Surface infusion of flexible cellular foams with novel liquid gel mixture
U.S. patent application 20170037215 (applicant Peterson Chemical Technology, West Lake Hills, Texas):
“A method of forming a surface-infused gel layer comprising the following steps, not necessarily in this order: making a liquid gel mixture by solvating at least one flexible polymeric carrier in parachlorobenzotrifluoride (PCBTF) solvent; introducing at least one microencapsulated phase change material (MPCM) in the flexible polymeric carrier; infusing at least a portion of the liquid gel mixture into at least one layering substrate to give a product having a surface-infused gel layer on the layering substrate; and at least partially removing the PCBTF solvent from the product.”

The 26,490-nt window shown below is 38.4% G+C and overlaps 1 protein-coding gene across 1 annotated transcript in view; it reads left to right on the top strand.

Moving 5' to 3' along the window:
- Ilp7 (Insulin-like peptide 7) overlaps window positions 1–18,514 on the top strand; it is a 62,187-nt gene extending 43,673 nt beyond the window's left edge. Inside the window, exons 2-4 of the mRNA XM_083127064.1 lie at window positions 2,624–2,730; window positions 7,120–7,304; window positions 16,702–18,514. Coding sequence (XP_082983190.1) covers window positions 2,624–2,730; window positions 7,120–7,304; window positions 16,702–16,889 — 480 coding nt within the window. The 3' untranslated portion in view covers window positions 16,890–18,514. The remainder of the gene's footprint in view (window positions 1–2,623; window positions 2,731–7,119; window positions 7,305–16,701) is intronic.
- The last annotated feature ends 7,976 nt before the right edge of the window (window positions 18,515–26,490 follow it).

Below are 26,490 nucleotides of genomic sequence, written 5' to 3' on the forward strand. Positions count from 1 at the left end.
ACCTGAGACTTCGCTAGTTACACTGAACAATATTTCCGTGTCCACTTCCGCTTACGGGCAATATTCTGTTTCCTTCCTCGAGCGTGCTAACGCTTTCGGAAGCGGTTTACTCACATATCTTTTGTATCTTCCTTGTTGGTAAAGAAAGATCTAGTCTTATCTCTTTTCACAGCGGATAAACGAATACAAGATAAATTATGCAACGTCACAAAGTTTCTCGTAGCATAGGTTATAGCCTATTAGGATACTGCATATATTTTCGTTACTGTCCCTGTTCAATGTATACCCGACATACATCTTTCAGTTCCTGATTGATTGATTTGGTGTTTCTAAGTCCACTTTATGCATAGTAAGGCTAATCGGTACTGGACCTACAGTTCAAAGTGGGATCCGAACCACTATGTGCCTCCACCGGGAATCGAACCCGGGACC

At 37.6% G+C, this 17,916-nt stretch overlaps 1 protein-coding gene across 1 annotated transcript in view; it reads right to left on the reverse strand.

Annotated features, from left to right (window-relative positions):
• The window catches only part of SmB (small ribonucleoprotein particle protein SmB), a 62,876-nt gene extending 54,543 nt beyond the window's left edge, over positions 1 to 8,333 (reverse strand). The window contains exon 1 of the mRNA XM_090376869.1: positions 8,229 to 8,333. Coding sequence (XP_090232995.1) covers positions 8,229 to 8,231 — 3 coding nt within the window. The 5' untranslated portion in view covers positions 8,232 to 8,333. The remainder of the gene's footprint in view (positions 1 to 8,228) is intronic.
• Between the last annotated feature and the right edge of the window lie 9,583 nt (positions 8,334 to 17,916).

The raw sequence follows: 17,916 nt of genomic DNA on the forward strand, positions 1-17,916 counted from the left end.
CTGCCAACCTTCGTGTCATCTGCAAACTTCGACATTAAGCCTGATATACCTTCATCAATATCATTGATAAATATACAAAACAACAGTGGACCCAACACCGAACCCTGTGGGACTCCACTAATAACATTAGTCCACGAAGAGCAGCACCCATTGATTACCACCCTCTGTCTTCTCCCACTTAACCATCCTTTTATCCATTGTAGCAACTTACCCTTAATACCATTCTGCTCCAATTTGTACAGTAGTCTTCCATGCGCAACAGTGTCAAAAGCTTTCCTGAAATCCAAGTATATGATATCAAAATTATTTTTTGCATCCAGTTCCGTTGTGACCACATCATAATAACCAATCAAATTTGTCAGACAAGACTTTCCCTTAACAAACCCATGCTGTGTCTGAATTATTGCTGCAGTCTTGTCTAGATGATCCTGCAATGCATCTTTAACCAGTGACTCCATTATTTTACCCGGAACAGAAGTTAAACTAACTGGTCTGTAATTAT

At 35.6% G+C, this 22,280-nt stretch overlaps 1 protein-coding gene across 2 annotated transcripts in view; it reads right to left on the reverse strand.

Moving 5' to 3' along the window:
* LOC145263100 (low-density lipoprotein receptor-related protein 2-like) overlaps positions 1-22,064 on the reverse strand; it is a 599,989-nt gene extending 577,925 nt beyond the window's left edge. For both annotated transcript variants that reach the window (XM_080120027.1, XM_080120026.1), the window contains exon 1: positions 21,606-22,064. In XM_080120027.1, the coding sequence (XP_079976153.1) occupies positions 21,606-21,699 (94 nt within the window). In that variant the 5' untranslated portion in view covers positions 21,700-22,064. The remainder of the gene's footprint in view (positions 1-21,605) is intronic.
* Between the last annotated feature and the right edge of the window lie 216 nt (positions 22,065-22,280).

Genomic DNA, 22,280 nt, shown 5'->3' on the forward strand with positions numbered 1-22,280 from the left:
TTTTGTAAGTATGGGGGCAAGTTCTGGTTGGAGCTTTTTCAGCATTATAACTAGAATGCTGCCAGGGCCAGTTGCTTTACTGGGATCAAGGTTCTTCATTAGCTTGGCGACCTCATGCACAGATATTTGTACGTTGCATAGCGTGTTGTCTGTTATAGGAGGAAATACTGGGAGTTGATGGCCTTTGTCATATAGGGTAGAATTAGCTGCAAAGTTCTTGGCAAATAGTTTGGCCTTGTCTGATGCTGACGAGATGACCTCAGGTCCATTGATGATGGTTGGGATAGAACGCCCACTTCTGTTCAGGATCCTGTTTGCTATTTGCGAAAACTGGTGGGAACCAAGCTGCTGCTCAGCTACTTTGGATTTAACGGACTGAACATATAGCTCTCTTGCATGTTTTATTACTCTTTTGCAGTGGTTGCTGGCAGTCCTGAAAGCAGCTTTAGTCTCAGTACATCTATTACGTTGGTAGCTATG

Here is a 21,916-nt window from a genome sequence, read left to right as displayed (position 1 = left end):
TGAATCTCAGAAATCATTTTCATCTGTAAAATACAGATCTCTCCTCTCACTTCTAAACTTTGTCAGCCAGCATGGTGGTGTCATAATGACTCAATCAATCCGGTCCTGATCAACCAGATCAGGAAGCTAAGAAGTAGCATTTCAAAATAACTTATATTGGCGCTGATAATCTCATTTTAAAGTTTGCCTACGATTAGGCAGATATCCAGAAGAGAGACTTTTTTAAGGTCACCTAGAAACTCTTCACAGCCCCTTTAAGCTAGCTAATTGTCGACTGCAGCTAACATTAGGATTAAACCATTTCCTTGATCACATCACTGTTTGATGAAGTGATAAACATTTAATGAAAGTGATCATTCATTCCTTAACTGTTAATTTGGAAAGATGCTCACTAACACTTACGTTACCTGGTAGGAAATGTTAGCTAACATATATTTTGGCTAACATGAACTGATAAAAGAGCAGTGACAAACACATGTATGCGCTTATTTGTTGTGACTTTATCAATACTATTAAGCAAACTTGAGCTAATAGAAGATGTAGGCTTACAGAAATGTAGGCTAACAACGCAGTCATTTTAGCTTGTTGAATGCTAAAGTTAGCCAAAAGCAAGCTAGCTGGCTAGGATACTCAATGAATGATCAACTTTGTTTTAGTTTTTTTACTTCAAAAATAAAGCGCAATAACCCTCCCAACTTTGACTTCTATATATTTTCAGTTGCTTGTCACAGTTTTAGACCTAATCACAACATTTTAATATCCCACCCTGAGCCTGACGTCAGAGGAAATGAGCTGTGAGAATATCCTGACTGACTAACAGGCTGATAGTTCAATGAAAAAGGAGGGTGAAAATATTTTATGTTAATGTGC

• Sunamp Ltd. of Scotland has joined the RAL Quality Association PCM, a European-based organization established in 2004 to develop standards for the phase change material industry. Sunamp’s “heat batteries” use phase change material to store energy that can be released on demand to provide heat and hot water. The association has two key objectives: Promote the use of high-quality PCMs and influence the political landscape in the European Union in favor of PCMs. Other RAL members are Croda, BASF, Rubitherm, EMCO, va-Q-tec, PCM Technology, Global Energy Systems Europe, Sasol, Pluss Advanced Technologies and Entropy Solutions.